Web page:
Union Turns to Courts to Block Florida's 'Unfair~' Merit-Pay Program
Both of Florida's teachers' unions have now turned to the courts to block implementation of the state's new merit-pay program. In separate suits, they are arguing that the program is unfair and violates collective-bargaining laws.
The Florida Teaching Profession, an affiliate of the National Education Association, filed its suit this month in the Leon County Circuit Court.
The Florida Education Association/United, an affiliate of the American Federation of Teachers, also challenged the program in a suit filed in the same court last No-vember. A hearing was scheduled for this week in the fea case, which the state has asked the court to dismiss, according to James W. Geiger, the fea's first vice president.
The ftp suit asks the court to block the state's "merit school" program as well as the master-teacher program. With a first-year price tag of $20 million, the "merit school" program approved by the legislature last year awards extra money to school districts on the basis of the achievements of individual schools. ftp officials have called the program "flawed" and "discriminatory," but the fea supports it because it involves the teachers'6unions in the application and selection process.
Pay for Performance
Approved by the state legislature in 1983 and put into effect this year, the merit-pay program will pay bonuses of $3,000--half in June and the balance in September--to 6,333 of the state's 90,000 elementary and secondary teachers on the basis of performance evaluations and their scores on subject-area examinations. About 35,000 teachers have applied for the program, one of the first of its kind in the nation.
Earlier this month, the controversy surrounding the program was heightened when an optical scanning machine processing applications for the program rejected about 3,400 teachers because their applications were either incorrectly filled out or incomplete.
After the teachers' unions and Gov. Robert Graham complained, the department of education announced that most of the applications that had been rejected because of errors would be reconsidered, said Garfield Wilson, director of teacher education and certification for the department.
Officials of both organizations argue that the state should increase teachers' salaries overall before earmarking money for a special salary program. As of 1983, the average teacher's salary in Florida was $18,275, placing it 35th among the states, according to U.S. Education Department figures.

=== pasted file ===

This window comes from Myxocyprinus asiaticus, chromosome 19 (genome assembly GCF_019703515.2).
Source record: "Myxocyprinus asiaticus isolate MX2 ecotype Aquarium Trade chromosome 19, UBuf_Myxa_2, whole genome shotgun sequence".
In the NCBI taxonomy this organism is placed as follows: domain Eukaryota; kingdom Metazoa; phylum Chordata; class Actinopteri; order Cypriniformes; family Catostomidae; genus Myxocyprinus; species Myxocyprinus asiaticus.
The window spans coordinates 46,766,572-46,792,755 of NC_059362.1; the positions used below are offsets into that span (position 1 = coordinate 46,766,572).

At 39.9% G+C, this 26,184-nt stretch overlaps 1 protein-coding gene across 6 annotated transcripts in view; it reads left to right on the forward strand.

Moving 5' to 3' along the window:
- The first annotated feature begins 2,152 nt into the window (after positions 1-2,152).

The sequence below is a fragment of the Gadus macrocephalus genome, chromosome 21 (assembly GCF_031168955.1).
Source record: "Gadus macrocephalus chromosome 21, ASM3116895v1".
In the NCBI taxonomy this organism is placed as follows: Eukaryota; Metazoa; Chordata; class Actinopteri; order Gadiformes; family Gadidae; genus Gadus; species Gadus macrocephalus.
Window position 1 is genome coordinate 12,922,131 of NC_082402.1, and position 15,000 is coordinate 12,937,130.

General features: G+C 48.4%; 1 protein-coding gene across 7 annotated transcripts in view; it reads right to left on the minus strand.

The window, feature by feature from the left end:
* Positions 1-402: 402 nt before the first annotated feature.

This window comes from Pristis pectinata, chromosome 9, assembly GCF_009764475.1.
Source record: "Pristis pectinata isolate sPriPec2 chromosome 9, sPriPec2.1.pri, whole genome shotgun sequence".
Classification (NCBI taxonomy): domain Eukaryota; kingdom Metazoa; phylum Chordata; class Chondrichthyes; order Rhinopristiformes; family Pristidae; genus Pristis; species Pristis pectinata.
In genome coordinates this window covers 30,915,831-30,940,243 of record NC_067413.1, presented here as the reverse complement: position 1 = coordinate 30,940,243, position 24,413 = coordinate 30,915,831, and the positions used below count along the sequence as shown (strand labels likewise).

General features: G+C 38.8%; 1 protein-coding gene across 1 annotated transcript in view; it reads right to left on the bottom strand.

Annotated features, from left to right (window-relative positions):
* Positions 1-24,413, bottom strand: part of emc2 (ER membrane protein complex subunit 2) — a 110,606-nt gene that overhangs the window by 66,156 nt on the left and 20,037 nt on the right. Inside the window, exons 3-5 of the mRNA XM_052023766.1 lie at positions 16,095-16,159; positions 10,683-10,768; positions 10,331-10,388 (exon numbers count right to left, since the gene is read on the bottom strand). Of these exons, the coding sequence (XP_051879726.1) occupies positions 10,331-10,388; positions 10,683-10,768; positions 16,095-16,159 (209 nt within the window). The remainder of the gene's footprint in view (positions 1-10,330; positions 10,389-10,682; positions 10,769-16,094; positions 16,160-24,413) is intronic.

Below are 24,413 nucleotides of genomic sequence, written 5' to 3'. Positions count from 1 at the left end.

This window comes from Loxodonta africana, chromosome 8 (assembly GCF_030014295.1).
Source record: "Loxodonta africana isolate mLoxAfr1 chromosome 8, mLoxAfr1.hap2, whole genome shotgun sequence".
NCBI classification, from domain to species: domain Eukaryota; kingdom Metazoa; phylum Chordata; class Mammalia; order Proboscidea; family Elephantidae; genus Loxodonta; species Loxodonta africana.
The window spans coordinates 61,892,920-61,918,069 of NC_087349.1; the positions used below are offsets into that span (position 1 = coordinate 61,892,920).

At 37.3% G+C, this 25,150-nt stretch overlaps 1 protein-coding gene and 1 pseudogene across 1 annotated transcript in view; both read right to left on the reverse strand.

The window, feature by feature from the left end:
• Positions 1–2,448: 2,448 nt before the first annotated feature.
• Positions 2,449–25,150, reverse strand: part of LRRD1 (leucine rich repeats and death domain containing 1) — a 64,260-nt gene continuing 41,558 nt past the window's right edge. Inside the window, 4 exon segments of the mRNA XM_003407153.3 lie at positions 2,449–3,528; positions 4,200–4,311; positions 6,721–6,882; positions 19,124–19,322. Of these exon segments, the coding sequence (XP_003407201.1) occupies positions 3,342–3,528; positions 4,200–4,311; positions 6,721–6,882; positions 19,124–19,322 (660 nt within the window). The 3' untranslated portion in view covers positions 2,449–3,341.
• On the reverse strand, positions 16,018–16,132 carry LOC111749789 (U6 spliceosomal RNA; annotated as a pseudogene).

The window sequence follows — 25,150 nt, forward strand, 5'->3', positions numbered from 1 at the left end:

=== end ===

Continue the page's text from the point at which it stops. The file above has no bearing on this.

"We support the idea of a career ladder," Mr. Geiger said. "But this is nothing more than a glorified bonus. It should be scrapped and replaced with a real career ladder."
Commissioner of Education Ralph D. Turlington said he sees the master-teacher program "as a kind of a career ladder" that rewards teachers for seniority, knowledge of their subject, and classroom performance.
"Such a program must be fair, equitable and administratively feasible," said Ruth D. Holmes, president of the ftp "We don't see how this program can be administered fairly. Because of the appropriation, only 6,000 teachers can get the money. If 30,000 qualify, then 30,000 should get the money."
Of the teachers applying, only those scoring in the top quartile on the subject-area examination and the performance evaluation qualify for portions of the $10 million appropriated for the program in its first year. The 6,333 teachers receiving the highest scores on the performance evaluation will receive the awards, Mr. Wilson said.
Subject-area tests are not yet available for teachers of such low-demand courses as Russian. These teachers may qualify if they have a master's degree in their subject area, Mr. Wilson added.
Union officials also argue that the master-teacher stipends violate Florida's collective-bargaining laws, which stipulate that wages, hours, terms, and conditions of employment be subject to collective bargaining. "This program circumvents the bargaining process," Ms. Holmes said.
But Mr. Turlington said last week that the collective-bargaining issue is not relevant. Collective bargaining relates to the employee and the employer, and a teacher's employer is the district, he said. The master-teacher program, on the other hand, "is something the teacher qualifies for through the state, not the district."
Mr. Turlington acknowledged that the program has had some problems in its first year, and while he called it a "good program," he said there will be further refinements.
"This has been an experiential year; we have set our standards high," Mr. Turlington said. "We will look at our standards and adjust them based on our experience."